About your question on why black is not used even though it provides the highest contrast to white: thats not practically true. The problem is, that black and white have the same hue and color saturation (or rather they have no color saturation, and thus the hue is undefined in both cases), so they only differ in brightness/luminance. And a difference in brightness can easily be caused by different lighting conditions.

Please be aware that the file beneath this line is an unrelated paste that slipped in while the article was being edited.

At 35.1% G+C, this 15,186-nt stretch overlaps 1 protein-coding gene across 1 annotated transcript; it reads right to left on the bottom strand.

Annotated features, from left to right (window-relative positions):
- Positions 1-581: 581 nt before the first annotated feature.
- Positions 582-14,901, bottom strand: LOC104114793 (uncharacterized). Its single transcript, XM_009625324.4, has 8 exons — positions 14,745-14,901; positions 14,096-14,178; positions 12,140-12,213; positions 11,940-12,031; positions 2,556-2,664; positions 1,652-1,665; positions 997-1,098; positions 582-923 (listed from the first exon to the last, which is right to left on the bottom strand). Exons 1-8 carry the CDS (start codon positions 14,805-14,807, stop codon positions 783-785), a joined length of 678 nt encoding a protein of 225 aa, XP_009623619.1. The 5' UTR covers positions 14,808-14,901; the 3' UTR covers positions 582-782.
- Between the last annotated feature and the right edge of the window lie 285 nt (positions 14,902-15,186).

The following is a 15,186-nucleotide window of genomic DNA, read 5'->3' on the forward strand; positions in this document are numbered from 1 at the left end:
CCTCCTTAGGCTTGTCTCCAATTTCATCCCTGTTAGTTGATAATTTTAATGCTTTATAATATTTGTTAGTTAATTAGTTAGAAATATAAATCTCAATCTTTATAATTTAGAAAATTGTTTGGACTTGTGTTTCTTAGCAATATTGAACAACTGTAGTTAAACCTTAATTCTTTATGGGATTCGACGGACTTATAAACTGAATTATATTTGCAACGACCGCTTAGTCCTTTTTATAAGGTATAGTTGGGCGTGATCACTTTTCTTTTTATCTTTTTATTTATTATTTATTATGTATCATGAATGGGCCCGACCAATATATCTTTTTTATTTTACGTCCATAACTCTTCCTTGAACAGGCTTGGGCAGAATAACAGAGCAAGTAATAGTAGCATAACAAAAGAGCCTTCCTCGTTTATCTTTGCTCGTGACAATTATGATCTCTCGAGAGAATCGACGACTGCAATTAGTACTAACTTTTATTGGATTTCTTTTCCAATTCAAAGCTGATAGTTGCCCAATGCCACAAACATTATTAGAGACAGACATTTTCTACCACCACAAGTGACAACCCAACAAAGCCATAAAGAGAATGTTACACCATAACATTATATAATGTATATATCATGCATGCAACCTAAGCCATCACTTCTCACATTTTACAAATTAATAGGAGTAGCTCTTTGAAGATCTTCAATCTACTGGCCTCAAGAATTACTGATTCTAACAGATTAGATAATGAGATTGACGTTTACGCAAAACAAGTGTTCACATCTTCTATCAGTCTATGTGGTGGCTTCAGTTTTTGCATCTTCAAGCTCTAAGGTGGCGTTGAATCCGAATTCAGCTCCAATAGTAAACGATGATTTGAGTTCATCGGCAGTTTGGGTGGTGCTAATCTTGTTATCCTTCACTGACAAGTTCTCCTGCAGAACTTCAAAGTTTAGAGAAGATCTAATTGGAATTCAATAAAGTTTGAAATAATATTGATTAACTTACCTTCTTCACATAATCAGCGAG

So for black-dyed de-icing fluid, you couldn't reliably tell whether a black-looking spot has been de-iced, or if it is just not well lit. Similarly, a white-looking spot may not have been de-iced, or may just accidentally reflect more light that its surroundings (e.g. due to specular highlights, retro reflectors, different incidence angle to the light source, or different surface reflectance), Colored fluids solve that problem, as color (e.g. green dyed liquid vs. white snow) barely changes under varying lighting conditions.